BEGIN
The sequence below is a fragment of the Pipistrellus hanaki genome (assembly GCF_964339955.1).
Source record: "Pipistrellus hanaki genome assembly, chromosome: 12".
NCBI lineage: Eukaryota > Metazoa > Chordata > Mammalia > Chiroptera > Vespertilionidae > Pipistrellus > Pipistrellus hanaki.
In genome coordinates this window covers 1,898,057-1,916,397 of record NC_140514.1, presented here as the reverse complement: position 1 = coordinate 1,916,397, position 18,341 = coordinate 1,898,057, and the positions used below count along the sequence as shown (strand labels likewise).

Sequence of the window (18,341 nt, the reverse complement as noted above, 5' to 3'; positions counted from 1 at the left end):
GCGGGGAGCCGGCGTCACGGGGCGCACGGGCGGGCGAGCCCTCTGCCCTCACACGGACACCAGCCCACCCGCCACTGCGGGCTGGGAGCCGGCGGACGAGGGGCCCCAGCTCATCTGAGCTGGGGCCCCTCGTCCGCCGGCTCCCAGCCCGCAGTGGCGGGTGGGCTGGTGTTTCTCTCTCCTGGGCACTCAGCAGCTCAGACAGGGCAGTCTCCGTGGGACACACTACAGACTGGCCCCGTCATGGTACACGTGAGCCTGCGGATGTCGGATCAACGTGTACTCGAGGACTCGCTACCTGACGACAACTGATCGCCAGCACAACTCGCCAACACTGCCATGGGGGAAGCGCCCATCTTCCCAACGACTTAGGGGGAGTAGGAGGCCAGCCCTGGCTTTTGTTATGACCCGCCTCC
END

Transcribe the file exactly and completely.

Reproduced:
The sequence below is a fragment of the Pipistrellus hanaki genome (assembly GCF_964339955.1).
Source record: "Pipistrellus hanaki genome assembly, chromosome: 12".
NCBI lineage: Eukaryota > Metazoa > Chordata > Mammalia > Chiroptera > Vespertilionidae > Pipistrellus > Pipistrellus hanaki.
In genome coordinates this window covers 1,898,057-1,916,397 of record NC_140514.1, presented here as the reverse complement: position 1 = coordinate 1,916,397, position 18,341 = coordinate 1,898,057, and the positions used below count along the sequence as shown (strand labels likewise).

Sequence of the window (18,341 nt, the reverse complement as noted above, 5' to 3'; positions counted from 1 at the left end):
GCGGGGAGCCGGCGTCACGGGGCGCACGGGCGGGCGAGCCCTCTGCCCTCACACGGACACCAGCCCACCCGCCACTGCGGGCTGGGAGCCGGCGGACGAGGGGCCCCAGCTCATCTGAGCTGGGGCCCCTCGTCCGCCGGCTCCCAGCCCGCAGTGGCGGGTGGGCTGGTGTTTCTCTCTCCTGGGCACTCAGCAGCTCAGACAGGGCAGTCTCCGTGGGACACACTACAGACTGGCCCCGTCATGGTACACGTGAGCCTGCGGATGTCGGATCAACGTGTACTCGAGGACTCGCTACCTGACGACAACTGATCGCCAGCACAACTCGCCAACACTGCCATGGGGGAAGCGCCCATCTTCCCAACGACTTAGGGGGAGTAGGAGGCCAGCCCTGGCTTTTGTTATGACCCGCCTCC